Like a few other startups, Lilium wants to make our flying car dreams come true with an electric VTOL craft you can summon with an app. Thanks to $90 million worth of new investment from China's Tencent and others, the startup may now have a leg up on its rivals. It will use the funds to drastically expand hiring in order to take the electric jet into the next stages of development.
Lilium differs from Ehang's passenger drone and other like concepts. Rather than using multi-rotors to both lift and propel it, the craft uses flaps with electric "jets" that rotate from a vertical to horizontal position. By tilting them into a vertical position, it can take off like a helicopter, than rotate them horizontally to transition into conventional flight. That's similar to how Boeing's V-22 Osprey works, for instance, but with many more engines. It also works the same way as NASA's smaller-scale "Greased Lightning" VTOL craft.
Lilium is backed by the European Space Agency (ESA) and has actually flown a full-sized, two-seat prototype, albeit with nobody in it (below). It recently hired engineers and employees from Gett (an Uber and Lyft ride-sharing rival), Airbus and Tesla. The company plans to build a five-seat "air taxi" that could ferry passengers 186 miles at around 186 mph. It has ambitiously planned its first manned tests by 2019, and passenger flights by 2025.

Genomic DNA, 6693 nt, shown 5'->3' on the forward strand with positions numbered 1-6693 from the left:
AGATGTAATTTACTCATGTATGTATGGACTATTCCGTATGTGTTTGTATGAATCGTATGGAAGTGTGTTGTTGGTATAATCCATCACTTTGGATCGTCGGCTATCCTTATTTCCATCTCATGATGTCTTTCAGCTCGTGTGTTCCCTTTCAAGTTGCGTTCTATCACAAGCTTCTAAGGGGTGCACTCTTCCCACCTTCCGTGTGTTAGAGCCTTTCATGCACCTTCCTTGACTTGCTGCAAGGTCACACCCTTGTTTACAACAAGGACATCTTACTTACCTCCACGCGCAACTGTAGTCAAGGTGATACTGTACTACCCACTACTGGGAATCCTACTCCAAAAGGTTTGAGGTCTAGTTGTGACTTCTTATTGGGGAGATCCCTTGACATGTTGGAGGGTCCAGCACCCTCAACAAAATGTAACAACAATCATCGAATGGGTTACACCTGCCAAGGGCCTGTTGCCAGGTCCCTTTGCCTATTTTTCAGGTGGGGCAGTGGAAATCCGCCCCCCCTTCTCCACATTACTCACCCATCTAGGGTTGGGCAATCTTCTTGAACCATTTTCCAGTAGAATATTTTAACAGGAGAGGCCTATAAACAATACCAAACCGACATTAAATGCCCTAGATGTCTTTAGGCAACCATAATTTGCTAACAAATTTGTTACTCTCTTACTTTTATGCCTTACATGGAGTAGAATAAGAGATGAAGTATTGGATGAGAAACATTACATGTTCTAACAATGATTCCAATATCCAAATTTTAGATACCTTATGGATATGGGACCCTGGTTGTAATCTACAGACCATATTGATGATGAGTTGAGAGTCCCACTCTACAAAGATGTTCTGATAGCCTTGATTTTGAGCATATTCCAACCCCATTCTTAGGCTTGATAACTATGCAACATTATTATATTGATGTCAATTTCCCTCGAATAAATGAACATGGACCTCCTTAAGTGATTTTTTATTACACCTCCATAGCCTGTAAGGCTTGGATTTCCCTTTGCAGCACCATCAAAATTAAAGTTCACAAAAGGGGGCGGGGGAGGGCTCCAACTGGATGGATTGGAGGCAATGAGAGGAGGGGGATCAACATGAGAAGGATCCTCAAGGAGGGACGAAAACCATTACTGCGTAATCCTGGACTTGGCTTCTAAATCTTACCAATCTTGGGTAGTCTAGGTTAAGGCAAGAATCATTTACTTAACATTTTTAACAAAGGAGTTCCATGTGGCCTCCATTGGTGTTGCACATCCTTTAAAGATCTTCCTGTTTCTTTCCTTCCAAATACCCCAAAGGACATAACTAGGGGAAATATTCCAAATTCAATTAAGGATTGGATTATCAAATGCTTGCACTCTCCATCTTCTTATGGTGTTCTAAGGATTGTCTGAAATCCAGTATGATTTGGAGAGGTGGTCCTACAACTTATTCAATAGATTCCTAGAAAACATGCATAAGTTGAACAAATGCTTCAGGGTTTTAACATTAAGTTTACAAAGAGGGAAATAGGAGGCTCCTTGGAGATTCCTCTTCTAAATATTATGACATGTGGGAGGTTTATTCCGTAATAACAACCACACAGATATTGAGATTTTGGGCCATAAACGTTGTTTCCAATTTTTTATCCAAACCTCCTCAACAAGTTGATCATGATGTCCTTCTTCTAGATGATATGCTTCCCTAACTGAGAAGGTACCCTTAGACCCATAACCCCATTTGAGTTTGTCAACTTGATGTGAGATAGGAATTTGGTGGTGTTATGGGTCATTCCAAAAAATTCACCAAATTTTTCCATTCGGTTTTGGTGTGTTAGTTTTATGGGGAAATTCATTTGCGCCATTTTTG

It's going to be tough for the the company to get aircraft approved in the US, however. FAA certification is notoriously difficult, for one thing, especially for an all-new type of aircraft. There's also no current battery technology that can give Lilium the range it wants, and VTOL requires much more energy than regular airplanes. Elon Musk -- who has designed his own electric plane, of course -- said the battery density threshold is about 400 Wh/kg, compared to around 250-300 Wh/kg available in current Tesla models.
However, Lilium seems confident it can overcome those problems via its efficient "electric jet" engines, lack of a tail and other technological innovations. If it can pull it off, it would be a grand feat, and the smog-free craft could definitely revolutionize urban transport. Hopefully, it's painting a realistic picture for investors, because 2025 is just eight years away, barely an eyeblink in the world of aircraft development.